Natalya Vladimirovna Linichuk (Russian: About this soundНаталья Владимировна Линичук​ ; born 6 February 1956) is a Russian ice dancing coach and former competitive ice dancer for the Soviet Union. With partner and husband Gennadi Karponosov, she is the 1980 Olympic champion and a two-time World champion.

Natalya Linichuk
Natalia Linichuk mirrored.jpg
Personal information
Full nameNatalya Vladimirovna Linichuk
Country representedSoviet Union
Born (1956-02-06) 6 February 1956 (age 63)
Moscow, Russian SFSR, Soviet Union
Height1.65 m (5 ft 5 in)
PartnerGennadi Karponosov
CoachElena Tchaikovskaia

Competitive careerEdit

Linichuk began skating due to her mother who enjoyed figure skating.[1] She had a dozen coaches before ending up in the group of Elena Tchaikovskaia, who Linichuk soon sensed was the right coach for her.[1]

Linichuk and Karponosov trained at Dynamo in Moscow. They won the World Universiade in 1972, and were bronze medalists at the 1974 and 1977 World Championships. They also finished 4th at the 1976 Winter Olympics, the year ice dancing was introduced as an Olympic sport.

Linichuk and Karponosov became World champions in 1978 and 1979. They won the European Championships in 1979 and 1980, after winning a silver medal in 1978, and bronze medals from 1974 through 1977.

Linichuk and Karponosov won the 1980 Olympics, but failed to defend their World title, making them the only team ever to unsuccessfully defend a World title after winning the Olympics.[2] In 1981, Linichuk and Karponosov retired from competition.

Coaching careerEdit

Linichuk (far right) in the Kiss and cry with Karponosov and students Domnina / Shabalin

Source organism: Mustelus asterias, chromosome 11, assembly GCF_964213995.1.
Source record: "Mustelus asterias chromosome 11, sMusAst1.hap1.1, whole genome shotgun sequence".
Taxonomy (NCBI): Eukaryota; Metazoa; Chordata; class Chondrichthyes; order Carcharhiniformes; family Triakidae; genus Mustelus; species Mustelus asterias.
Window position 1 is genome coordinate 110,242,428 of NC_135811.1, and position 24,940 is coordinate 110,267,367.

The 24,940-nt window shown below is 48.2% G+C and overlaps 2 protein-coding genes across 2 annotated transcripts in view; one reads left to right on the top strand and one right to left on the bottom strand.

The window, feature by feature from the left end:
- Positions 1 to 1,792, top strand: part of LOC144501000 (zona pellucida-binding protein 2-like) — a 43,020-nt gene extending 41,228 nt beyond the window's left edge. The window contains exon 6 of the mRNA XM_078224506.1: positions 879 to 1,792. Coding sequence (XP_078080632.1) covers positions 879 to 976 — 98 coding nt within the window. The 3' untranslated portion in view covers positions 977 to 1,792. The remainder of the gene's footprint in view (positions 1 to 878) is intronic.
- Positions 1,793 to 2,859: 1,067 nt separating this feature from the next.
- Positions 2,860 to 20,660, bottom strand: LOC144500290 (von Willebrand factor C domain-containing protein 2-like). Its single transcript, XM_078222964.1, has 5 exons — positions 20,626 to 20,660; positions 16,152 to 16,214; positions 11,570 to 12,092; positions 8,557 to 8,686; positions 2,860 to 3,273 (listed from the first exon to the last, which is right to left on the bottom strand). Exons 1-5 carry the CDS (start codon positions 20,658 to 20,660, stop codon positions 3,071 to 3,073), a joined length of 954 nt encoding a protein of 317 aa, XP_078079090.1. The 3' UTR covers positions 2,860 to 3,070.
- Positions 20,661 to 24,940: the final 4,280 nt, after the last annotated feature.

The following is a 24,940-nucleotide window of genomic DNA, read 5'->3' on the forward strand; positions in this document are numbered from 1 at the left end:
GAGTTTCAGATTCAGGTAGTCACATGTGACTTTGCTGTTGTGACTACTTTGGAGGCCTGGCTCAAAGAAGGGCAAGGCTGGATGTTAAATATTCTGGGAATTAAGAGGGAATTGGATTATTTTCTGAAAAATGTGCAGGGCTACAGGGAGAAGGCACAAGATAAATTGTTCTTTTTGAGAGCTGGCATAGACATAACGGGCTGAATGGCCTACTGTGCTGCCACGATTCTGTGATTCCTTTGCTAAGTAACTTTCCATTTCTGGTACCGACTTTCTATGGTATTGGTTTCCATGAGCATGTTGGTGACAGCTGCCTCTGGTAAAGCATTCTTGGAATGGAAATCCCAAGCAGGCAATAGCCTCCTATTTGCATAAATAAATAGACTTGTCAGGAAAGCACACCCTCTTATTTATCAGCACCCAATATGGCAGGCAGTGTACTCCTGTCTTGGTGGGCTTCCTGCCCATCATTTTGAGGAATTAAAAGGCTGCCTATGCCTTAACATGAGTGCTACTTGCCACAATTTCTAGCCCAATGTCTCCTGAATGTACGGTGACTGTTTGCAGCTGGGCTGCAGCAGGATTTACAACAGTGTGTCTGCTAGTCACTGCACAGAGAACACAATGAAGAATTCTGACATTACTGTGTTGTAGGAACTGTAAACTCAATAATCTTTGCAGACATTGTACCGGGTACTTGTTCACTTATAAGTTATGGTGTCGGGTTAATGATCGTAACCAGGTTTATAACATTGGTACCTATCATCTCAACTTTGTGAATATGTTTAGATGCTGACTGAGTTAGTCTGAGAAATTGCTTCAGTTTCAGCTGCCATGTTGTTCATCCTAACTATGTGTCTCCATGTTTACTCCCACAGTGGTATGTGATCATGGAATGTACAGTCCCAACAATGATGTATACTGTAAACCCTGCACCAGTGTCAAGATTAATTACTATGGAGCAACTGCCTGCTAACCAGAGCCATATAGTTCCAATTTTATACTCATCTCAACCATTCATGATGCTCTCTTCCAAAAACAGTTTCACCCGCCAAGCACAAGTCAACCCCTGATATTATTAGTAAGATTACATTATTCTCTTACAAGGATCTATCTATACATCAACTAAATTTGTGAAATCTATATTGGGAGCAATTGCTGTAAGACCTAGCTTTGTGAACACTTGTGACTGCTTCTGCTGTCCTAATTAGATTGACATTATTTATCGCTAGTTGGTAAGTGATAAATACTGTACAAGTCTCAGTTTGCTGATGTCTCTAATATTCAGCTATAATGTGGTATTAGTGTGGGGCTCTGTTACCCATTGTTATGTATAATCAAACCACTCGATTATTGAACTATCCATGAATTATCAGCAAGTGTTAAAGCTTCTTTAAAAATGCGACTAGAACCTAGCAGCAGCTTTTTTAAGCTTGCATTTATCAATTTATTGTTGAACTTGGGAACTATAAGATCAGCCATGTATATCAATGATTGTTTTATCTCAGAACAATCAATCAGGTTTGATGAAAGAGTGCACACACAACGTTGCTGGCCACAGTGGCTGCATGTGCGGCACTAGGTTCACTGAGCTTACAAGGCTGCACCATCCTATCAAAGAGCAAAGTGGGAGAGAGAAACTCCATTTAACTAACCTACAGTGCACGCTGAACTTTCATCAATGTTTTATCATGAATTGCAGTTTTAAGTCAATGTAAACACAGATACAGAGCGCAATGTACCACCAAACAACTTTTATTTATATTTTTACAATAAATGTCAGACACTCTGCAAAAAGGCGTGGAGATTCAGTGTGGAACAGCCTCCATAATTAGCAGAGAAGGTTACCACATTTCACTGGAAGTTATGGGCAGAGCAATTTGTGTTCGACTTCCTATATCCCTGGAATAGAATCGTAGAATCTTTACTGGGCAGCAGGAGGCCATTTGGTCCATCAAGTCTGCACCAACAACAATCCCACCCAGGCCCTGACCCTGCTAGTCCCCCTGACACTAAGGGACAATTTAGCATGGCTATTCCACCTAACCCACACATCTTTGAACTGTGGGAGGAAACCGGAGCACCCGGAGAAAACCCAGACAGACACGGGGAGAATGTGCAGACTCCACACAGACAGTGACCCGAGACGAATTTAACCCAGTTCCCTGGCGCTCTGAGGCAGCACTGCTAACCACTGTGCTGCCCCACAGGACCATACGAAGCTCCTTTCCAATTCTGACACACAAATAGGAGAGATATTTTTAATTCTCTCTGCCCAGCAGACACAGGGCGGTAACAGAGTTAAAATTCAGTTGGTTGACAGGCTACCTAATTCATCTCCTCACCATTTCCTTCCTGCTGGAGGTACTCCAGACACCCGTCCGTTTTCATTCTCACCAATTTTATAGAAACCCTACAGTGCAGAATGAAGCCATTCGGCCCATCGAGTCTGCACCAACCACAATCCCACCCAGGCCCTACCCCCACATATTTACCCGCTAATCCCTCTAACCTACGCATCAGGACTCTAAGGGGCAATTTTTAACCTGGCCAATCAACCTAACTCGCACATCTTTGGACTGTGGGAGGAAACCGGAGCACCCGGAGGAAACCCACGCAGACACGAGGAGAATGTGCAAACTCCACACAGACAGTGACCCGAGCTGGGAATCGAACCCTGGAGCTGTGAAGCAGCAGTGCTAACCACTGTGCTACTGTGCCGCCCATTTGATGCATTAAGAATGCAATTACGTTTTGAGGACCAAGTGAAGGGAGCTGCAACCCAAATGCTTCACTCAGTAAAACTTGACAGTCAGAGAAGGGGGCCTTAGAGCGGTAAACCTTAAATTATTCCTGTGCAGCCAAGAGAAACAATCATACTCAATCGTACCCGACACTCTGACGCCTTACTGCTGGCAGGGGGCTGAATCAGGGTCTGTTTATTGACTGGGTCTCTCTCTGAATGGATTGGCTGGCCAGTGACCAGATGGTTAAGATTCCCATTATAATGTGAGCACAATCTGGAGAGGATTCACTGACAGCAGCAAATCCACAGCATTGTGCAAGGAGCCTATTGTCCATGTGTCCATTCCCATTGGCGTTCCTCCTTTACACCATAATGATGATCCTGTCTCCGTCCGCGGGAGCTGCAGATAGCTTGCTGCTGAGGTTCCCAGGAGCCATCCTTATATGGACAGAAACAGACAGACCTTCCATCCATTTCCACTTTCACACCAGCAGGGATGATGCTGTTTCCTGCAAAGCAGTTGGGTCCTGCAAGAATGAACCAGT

After coaching in Moscow, Linichuk and Karponosov accepted an offer to coach in the U.S.[1] They moved with their students in June 1994 and coached at the University of Delaware in Newark, Delaware.[3][4] In September 2007, they moved to the Ice Works Skating Complex in Aston, Pennsylvania.[4]

Their current and former senior-level students include:

Their current and former junior-level students include:

Personal lifeEdit

Linichuk accepted Karponosov's proposal after they retired from competition.[1] She had one prior marriage.[1] Linichuk and Karponosov were married on 31 July 1981. Their daughter, Anastasiya Karponosova, was born in February 1985. The couple initially lived in Moscow and then moved to the United States in the early '90s.[4]

Competitive highlightsEdit

Event 72–73 73–74 74–75 75–76 76–77 77–78 78–79 79–80 80–81
Olympics 4th 1st
Worlds 3rd 4th 5th 3rd 1st 1st 2nd
Europeans 3rd 3rd 3rd 3rd 2nd 1st 1st 3rd
Skate Canada 1st 1st
Moscow News 3rd 1st 2nd 2nd 2nd 1st 1st
Soviet Champ. 2nd 1st 2nd 1st 1st


  1. ^ a b c d e f g Raush, Vladimir (April 2, 2012). Ее конек. Itogi (in Russian). Retrieved April 3, 2012.
  2. ^ Natalia Linichuk & Gennadi Karponosov Archived 2011-08-07 at the Wayback Machine, accessed July 5, 2006.
  3. ^ Reiter, Susan (1995-03-01). "Ice dancing: a dance form frozen in place by hostile rules". Dance Magazine. The Free Library. (FindArticles)
  4. ^ a b c Fitzpatrick, Frank (February 9, 2010). "No skating past it: They'll settle only for gold". The Philadelphia Inquirer. Retrieved April 16, 2011.
  5. ^ Macur, Juliet (February 16, 2010). "New Muscles and Pounds Boost an American Ice Dancer's Outlook". The New York Times. Retrieved December 22, 2010.
  6. ^ Motchane, Asli (2006). "Albena Denkova: "Now we enjoy every single practice!"". Retrieved February 7, 2011.
  7. ^ Hinckley, Todd (June 20, 2008). "Domnina, Shabalin Team with Linichuk". Retrieved September 14, 2010.
  8. ^ Irina Lobacheva & Ilia Averbukh at the International Skating Union
  9. ^ "U.S. Figure Skaters Announce Off-season Changes". U.S. Figure Skating. May 7, 2010. Retrieved June 15, 2011.
  10. ^ Flade, Tatiana (April 14, 2011). "New kids on the block". Golden Skate. Archived from the original on May 8, 2011. Retrieved April 16, 2011.

External linksEdit